Across the river hundreds of folks will gather for the annual Martin Luther King Day Breakfast. Keynote speaker this year is Myrlie Evers-Williams, a journalist and civil rights activist. Evers-Williams, who was married to murdered civil rights activist Medgar Evers, chaired the NAACP from 1995-1998. She also wrote of her experience during the struggle for civil rights in several books including For Us, The Living and, Watch Me Fly: What I Learned on the Way to Becoming the Woman I was Meant to Be.

The MLK Day Breakfast has been sponsored for over a quarter century by The General Mills Foundation and The United Negro College Fund. The event is carried live on TPT/Channel 2 and replayed several times during MLK Day and again on following Sundays. Check TPT for specifics.

In recent times there has been a push to promote the idea of community service as an important aspect of MLK Day. To learn more about service opportunities, check with the Corporation for National Service.

And yet, all of these are examples of what others are doing, things people can attend. The reason to post this reminder at the start of the new year is to get readers thinking about taking the initiative locally. A challenge today is to generate ideas, to engage community not only in mega-events but also in local discussions of the message of Dr. King and the history of civil rights, voting rights, human rights. The challenge is to examine how we are doing in 2017.

A wise friend made me understand many years ago that MLK is one national holiday that is devoted not to family or parades or patriotism. It is instead a day for people to gather within their own circles, to get to know each other, to plan to work together to do what needs to be done in memory of Dr. King. To honor Dr. King we reach out within our local circle to understand, to collaborate, and to create a better community. In the spirit of MLK Day we are charged share ideas and energy with neighbors, co-workers, fellow-worshipers or learners, people we don’t even know yet – to work to create a common vision of a just society that recognizes and honors the rights of all.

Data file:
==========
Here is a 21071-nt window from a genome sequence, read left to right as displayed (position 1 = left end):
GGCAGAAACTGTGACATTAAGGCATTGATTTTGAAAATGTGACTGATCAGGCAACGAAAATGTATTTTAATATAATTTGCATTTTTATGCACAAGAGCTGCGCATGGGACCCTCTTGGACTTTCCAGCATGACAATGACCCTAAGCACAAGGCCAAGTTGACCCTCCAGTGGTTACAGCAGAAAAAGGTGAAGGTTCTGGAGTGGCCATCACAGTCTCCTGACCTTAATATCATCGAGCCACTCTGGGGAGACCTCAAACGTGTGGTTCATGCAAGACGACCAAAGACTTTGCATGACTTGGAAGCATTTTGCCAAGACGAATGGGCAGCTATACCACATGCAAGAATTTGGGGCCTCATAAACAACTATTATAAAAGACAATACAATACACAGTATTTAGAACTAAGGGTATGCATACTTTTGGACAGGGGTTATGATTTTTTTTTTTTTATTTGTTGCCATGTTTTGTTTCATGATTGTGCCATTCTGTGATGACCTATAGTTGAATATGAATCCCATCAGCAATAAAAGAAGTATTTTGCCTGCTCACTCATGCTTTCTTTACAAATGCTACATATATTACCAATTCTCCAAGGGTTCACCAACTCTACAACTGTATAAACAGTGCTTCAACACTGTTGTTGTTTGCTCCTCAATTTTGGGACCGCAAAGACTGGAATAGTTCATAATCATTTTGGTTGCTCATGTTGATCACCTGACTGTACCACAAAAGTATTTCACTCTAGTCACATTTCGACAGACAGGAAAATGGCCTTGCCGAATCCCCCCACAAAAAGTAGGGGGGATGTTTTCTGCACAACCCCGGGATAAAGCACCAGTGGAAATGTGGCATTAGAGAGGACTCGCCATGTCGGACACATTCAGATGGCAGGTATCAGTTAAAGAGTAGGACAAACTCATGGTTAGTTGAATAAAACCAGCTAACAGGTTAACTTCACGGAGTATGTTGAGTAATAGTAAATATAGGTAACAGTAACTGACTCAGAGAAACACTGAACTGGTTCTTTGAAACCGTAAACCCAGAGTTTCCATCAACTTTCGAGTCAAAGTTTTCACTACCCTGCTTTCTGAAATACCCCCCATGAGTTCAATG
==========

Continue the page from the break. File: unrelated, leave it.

NOTE – added event:  the East Side Freedom Library will sponsor a special screening on the evening of MLK Day — a screening of the recent documentary “Love and Solidarity.” (2014)  The film explores  nonviolence and organizing through the life and teachings of Reverend James Lawson.  Lawson provided strategic guidance during his work with MLK in southern struggles for civil rights, including the Memphis sanitation strike of 1968.  Lawson continued his  work in support of nonviolent protest  in Los Angeles where he organized community and and worker coalitions that played a role in the LA labor movement of that era.

NOTE – added event:  Love Hope Rise 2017 brings energy and ideas to this community’s Martin Luther King remembrance with a Solidarity March set for Saturday, January 14. In the spirit of the community celebration sponsors extend a special welcome to families with children and first-time demonstrators.

 

Theme of the Solidarity March is the basic principle of “treating others as you want to be treated.” There will be an indoor pre-march program, sign-making on the positive values of justice dignity, equality, freedom, stewardship and peace.

Check the Facebook event page to keep up with details and developments. https://www.facebook.com/Love-Hope-Rise-2017-Coalition-421588658172703/?hc_ref=PAGES_TIMELINE

The East Side Freedom Library, co-sponsor of the March, will join the Love Hope Rise solidarity march as its regular Solidarity Saturday initiative.

 

 

Heeding the clarion call to civil conversation

The process of really being with other people in a safe, supportive situation can actually change who we think we are . . .. And as we grow closer to the essence of who we are, we tend to take more responsibility for our neighbors and our planet. ~ Bill Kauth

We’ve heard the clarion call. We have wounds to heal – the healing process demands civil conversation, open exchange of ideas, values, differences and fissures in our community. Now what?